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3 Things Parents Can Do to Prevent Bullying

3 Things Parents Can Do to Prevent Bullying

Bullying can ruin a child’s self-esteem. However, we parents are not helpless when our child comes home upset about being a target. The first step to prevent bullying starts with building your own emotional intelligence skills. Unlike IQ, which we are born with, emotional intelligence or “EQ” (emotional quotient) can be increased by some simple exercises. The simple definition of emotional intelligence is being smart with emotions.

Here are three ways to learn about your emotional reactions so you can be a good model for your kids.

1. Know Yourself

Knowing yourself is about increasing self-awareness, as well as recognizing patterns and feelings. It helps you understand what “makes people tick”.

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Encourage your kids to be curious about their emotions and those of others. This will help develop the ability to accurately recognize and appropriately express emotions. Emotional literacy can facilitate greater understanding, bridge differing viewpoints, and prevent kids from ostracizing and dehumanizing others.

One way to practice emotional literacy with your kids is with a mirror, piece of paper, and pencil. Take turns picking and expressing an emotion, observe the facial expression in your mirror, then (from memory) draw a picture of that emotion. Warning: the exercise may lead to lots of laughter.

2. Choose Yourself

This is about building self-management and self-direction. It’s the ability to consciously choose your thoughts, feelings, and actions.

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We can teach our children to apply consequential thinking. This is the ability to pause and assess the influence of feelings so that we are careful about our choices. Help your kids learn to ask themselves what will happen if they act in a certain way. For example, if I hit the bully back, what will happen next?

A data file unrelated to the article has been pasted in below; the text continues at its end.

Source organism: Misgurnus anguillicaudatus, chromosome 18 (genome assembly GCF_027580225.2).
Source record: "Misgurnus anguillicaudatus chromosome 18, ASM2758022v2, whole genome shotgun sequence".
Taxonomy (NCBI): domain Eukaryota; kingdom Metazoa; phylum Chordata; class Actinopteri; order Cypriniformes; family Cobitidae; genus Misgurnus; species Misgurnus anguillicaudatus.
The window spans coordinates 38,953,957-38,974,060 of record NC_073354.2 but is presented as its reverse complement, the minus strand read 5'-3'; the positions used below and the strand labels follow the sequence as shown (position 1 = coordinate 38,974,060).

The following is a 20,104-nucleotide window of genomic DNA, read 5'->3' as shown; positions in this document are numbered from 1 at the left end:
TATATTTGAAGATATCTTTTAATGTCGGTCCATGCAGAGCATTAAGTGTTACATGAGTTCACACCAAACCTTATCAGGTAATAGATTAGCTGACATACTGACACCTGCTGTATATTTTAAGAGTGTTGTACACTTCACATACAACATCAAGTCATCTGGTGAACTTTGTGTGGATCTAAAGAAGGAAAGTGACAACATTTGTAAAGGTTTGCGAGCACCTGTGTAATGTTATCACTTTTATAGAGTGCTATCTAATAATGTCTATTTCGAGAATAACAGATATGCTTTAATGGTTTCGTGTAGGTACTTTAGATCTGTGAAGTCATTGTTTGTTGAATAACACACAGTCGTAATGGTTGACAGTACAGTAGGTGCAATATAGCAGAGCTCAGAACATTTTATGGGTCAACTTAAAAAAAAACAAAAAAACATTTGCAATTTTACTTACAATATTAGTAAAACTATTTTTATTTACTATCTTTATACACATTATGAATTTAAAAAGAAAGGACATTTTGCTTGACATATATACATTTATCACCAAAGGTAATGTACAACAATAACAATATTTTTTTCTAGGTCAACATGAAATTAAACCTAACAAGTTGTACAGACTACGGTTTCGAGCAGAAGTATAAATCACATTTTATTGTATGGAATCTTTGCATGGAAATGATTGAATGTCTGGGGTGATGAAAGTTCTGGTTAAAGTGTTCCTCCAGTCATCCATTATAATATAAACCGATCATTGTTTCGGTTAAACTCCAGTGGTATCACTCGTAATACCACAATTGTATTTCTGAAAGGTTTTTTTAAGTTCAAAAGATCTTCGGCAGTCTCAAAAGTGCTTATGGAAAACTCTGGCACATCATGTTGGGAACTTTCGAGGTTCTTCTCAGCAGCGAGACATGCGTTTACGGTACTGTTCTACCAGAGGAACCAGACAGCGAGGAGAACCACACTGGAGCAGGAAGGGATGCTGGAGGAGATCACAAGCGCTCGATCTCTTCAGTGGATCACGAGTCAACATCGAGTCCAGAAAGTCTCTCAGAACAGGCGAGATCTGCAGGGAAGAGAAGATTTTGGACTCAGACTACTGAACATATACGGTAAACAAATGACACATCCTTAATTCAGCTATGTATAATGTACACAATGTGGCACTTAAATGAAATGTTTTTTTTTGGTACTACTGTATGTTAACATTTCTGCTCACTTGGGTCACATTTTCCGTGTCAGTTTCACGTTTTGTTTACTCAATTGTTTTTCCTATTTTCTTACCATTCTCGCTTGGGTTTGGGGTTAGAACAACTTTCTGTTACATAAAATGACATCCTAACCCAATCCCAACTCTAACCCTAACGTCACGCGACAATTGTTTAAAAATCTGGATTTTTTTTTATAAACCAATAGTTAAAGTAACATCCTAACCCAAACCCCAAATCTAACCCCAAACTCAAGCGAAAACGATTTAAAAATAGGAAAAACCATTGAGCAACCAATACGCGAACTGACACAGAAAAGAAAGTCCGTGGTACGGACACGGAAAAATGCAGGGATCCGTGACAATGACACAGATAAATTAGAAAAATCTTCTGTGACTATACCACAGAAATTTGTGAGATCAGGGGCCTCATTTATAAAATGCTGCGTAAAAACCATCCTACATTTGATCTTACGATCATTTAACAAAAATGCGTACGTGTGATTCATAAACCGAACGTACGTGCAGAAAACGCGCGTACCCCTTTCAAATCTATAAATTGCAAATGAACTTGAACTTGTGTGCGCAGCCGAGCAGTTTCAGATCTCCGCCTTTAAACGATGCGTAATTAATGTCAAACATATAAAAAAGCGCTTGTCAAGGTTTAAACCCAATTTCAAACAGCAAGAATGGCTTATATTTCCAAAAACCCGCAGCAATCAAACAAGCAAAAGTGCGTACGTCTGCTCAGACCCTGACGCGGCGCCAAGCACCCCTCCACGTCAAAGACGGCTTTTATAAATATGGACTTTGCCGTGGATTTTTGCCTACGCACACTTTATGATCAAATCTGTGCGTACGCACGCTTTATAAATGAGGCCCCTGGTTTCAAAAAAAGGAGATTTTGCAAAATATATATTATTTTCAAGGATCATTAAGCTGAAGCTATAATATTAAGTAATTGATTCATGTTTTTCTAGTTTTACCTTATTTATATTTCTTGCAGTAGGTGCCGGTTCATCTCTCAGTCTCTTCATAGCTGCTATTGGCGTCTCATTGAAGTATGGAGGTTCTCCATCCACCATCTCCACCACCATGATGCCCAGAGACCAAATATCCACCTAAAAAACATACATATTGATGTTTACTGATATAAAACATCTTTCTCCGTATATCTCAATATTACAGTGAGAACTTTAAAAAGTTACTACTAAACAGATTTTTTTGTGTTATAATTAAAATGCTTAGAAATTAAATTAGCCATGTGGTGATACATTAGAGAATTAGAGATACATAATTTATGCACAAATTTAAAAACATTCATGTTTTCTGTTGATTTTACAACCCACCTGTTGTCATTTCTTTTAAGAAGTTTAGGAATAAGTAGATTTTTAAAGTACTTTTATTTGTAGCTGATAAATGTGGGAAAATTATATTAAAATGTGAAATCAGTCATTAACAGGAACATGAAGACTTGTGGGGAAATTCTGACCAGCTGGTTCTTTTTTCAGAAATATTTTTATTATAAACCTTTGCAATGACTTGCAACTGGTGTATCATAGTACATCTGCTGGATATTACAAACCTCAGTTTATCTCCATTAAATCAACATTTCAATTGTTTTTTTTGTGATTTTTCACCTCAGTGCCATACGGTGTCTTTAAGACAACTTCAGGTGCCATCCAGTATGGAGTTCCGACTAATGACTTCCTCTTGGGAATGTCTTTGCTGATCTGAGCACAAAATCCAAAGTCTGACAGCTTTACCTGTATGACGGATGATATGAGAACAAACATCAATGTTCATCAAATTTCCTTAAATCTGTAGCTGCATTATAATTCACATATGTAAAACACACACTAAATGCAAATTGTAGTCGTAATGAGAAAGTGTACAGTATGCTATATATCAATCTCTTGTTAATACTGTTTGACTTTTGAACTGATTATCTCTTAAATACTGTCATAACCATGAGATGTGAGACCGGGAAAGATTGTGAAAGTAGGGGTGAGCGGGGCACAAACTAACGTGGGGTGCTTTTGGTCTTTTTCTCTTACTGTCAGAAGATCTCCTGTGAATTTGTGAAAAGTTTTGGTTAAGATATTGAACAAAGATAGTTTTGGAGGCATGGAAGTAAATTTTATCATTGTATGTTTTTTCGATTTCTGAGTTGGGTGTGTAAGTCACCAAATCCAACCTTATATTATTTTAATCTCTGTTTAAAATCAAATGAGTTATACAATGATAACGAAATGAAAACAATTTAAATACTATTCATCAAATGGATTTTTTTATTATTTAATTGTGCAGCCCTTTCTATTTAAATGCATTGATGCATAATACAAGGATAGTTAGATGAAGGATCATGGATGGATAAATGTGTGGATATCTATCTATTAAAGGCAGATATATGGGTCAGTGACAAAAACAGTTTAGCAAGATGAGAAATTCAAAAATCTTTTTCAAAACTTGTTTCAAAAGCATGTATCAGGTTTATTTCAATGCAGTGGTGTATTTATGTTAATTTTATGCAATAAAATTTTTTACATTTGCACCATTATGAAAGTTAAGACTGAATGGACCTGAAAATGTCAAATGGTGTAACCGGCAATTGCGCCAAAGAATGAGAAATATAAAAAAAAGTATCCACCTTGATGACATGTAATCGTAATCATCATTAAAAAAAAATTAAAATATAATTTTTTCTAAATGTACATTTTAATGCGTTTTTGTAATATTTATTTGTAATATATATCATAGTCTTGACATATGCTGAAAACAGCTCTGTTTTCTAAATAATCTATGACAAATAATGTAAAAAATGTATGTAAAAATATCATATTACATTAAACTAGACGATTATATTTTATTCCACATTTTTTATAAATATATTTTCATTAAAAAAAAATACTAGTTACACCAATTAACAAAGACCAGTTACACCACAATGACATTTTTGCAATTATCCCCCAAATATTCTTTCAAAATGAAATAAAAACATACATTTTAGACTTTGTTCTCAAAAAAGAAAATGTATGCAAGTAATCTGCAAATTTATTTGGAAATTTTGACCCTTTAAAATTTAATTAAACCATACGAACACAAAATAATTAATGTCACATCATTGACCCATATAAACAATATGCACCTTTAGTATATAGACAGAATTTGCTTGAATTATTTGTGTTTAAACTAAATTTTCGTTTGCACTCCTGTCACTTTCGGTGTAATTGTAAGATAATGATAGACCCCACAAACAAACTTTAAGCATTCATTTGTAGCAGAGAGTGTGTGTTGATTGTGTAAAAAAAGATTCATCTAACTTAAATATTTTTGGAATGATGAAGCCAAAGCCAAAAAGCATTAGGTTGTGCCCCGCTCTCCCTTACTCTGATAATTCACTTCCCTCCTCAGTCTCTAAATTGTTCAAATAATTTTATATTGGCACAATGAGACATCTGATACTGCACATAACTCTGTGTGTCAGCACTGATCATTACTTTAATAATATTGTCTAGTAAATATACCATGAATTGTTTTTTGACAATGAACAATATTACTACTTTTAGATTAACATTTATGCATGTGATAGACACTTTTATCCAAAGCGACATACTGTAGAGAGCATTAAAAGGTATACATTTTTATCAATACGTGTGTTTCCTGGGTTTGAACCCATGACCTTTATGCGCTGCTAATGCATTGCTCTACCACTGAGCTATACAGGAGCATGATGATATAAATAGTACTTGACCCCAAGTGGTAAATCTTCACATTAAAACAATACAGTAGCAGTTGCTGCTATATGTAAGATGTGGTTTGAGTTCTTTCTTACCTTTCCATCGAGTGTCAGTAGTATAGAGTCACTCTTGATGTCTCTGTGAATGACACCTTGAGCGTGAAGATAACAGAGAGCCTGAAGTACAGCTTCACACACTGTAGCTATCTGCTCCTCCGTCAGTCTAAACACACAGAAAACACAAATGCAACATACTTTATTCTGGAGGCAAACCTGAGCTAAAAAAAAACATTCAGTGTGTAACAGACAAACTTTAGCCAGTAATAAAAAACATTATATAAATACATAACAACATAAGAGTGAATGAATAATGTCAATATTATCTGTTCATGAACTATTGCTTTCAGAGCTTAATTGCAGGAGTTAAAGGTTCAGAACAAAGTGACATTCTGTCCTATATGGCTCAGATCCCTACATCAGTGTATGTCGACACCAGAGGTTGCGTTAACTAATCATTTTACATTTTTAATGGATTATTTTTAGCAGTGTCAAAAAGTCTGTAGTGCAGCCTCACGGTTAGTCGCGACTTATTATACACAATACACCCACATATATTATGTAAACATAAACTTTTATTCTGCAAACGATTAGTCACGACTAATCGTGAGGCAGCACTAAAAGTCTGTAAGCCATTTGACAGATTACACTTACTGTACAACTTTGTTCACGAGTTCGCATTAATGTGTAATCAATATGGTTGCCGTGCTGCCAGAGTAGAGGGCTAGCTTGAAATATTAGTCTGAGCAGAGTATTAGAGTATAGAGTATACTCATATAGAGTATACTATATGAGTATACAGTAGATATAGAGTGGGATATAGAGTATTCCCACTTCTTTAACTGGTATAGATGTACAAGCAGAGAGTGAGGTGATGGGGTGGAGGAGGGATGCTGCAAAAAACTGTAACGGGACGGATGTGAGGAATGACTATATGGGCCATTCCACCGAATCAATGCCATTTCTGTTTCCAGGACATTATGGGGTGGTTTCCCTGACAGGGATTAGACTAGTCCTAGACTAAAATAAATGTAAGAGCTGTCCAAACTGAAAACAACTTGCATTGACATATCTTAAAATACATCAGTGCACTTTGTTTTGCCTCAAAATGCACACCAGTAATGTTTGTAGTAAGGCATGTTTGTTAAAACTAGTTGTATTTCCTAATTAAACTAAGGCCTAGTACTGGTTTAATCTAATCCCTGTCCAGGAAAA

When we teach kids to engage their intrinsic motivation, they respond and act on their own feelings rather than those of other people. This inner compass will take years to develop, but it starts with something as simple as letting the mismatched socks go to school! For kids to believe that they can shape the world around them, they need to practice with making decisions from early in life. As Babara Colorosso, author of The Bully, Bullied and the Bystander suggests, one of the most critical life messages that we should send our kids is, “I have agency in my life.”

Practice optimism. Especially for victims of willful acts of meanness, optimism is probably the most powerful EQ skill. Help your children see that adversity is a temporary (T) and isolated (I) situation that can be changed with personal effort (E). Utilizing TIE is an effective way for many kids to deal with adversity in life.

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3. Give Yourself

This is about aligning your daily choices with your larger sense of purpose. It comes from using empathy and the value-based decision-making.

All of us are born with the capacity for empathy. Like any muscle in our body, empathy can be strengthened through intentional practice so that we can turn intentions into habits. Ask your child to imagine how a classmate who is being bullied feels, then explore ways they can respond (you can model this).

Finally, children also need to feel connected to something larger than themselves. Pursuing a noble goal can start with something as simple as connecting to nature. Children can be taught to align their daily choices with the principles and purpose of kindness and service to others. They can participate in pro-social acts, such as sharing, cooperating, or helping, without expecting personal benefit or reward.

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Here’s an applicable quote from the Dali Lama Foundation, “For children to learn kindness, we need to surround them with compassion and kindness. Nurturant environments are rich with acceptance, tolerance and empathy and we can build these environments in the every day places that children live.”